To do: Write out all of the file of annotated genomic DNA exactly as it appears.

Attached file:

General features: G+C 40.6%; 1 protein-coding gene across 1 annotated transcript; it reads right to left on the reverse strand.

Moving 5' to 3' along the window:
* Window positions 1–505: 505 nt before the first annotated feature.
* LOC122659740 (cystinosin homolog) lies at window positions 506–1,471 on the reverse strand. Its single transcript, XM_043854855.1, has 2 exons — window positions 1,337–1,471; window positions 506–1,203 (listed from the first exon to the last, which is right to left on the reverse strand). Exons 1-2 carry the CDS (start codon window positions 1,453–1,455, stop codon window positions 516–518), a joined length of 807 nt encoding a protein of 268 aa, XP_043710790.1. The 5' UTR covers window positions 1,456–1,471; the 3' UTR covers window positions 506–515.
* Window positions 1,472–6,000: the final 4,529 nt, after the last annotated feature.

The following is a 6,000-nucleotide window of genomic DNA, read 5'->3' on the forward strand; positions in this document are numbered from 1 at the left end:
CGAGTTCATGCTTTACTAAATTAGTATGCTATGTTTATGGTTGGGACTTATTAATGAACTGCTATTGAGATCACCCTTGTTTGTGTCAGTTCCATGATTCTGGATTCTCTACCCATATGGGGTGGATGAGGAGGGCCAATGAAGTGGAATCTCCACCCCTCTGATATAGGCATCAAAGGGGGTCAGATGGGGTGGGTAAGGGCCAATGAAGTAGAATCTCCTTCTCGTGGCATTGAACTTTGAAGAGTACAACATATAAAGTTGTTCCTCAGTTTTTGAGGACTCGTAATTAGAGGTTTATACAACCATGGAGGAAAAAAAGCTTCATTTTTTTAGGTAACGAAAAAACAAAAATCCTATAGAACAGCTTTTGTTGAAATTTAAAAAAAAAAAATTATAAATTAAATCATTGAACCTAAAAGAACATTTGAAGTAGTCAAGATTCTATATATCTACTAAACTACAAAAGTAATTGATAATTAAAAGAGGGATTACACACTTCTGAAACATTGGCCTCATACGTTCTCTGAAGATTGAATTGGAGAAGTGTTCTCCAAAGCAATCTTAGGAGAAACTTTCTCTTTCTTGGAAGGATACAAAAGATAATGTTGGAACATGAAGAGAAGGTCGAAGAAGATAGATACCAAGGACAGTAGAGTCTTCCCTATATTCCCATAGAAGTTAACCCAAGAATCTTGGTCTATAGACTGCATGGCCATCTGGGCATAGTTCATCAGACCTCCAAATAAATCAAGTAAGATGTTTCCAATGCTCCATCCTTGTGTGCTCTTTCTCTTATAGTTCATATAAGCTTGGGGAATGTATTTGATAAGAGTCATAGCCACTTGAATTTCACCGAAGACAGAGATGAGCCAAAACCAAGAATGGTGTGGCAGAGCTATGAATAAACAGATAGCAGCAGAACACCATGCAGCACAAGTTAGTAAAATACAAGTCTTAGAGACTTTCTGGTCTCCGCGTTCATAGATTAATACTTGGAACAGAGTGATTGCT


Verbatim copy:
General features: G+C 40.6%; 1 protein-coding gene across 1 annotated transcript; it reads right to left on the reverse strand.

Moving 5' to 3' along the window:
* Window positions 1–505: 505 nt before the first annotated feature.
* LOC122659740 (cystinosin homolog) lies at window positions 506–1,471 on the reverse strand. Its single transcript, XM_043854855.1, has 2 exons — window positions 1,337–1,471; window positions 506–1,203 (listed from the first exon to the last, which is right to left on the reverse strand). Exons 1-2 carry the CDS (start codon window positions 1,453–1,455, stop codon window positions 516–518), a joined length of 807 nt encoding a protein of 268 aa, XP_043710790.1. The 5' UTR covers window positions 1,456–1,471; the 3' UTR covers window positions 506–515.
* Window positions 1,472–6,000: the final 4,529 nt, after the last annotated feature.

The following is a 6,000-nucleotide window of genomic DNA, read 5'->3' on the forward strand; positions in this document are numbered from 1 at the left end:
CGAGTTCATGCTTTACTAAATTAGTATGCTATGTTTATGGTTGGGACTTATTAATGAACTGCTATTGAGATCACCCTTGTTTGTGTCAGTTCCATGATTCTGGATTCTCTACCCATATGGGGTGGATGAGGAGGGCCAATGAAGTGGAATCTCCACCCCTCTGATATAGGCATCAAAGGGGGTCAGATGGGGTGGGTAAGGGCCAATGAAGTAGAATCTCCTTCTCGTGGCATTGAACTTTGAAGAGTACAACATATAAAGTTGTTCCTCAGTTTTTGAGGACTCGTAATTAGAGGTTTATACAACCATGGAGGAAAAAAAGCTTCATTTTTTTAGGTAACGAAAAAACAAAAATCCTATAGAACAGCTTTTGTTGAAATTTAAAAAAAAAAAATTATAAATTAAATCATTGAACCTAAAAGAACATTTGAAGTAGTCAAGATTCTATATATCTACTAAACTACAAAAGTAATTGATAATTAAAAGAGGGATTACACACTTCTGAAACATTGGCCTCATACGTTCTCTGAAGATTGAATTGGAGAAGTGTTCTCCAAAGCAATCTTAGGAGAAACTTTCTCTTTCTTGGAAGGATACAAAAGATAATGTTGGAACATGAAGAGAAGGTCGAAGAAGATAGATACCAAGGACAGTAGAGTCTTCCCTATATTCCCATAGAAGTTAACCCAAGAATCTTGGTCTATAGACTGCATGGCCATCTGGGCATAGTTCATCAGACCTCCAAATAAATCAAGTAAGATGTTTCCAATGCTCCATCCTTGTGTGCTCTTTCTCTTATAGTTCATATAAGCTTGGGGAATGTATTTGATAAGAGTCATAGCCACTTGAATTTCACCGAAGACAGAGATGAGCCAAAACCAAGAATGGTGTGGCAGAGCTATGAATAAACAGATAGCAGCAGAACACCATGCAGCACAAGTTAGTAAAATACAAGTCTTAGAGACTTTCTGGTCTCCGCGTTCATAGATTAATACTTGGAACAGAGTGATTGCT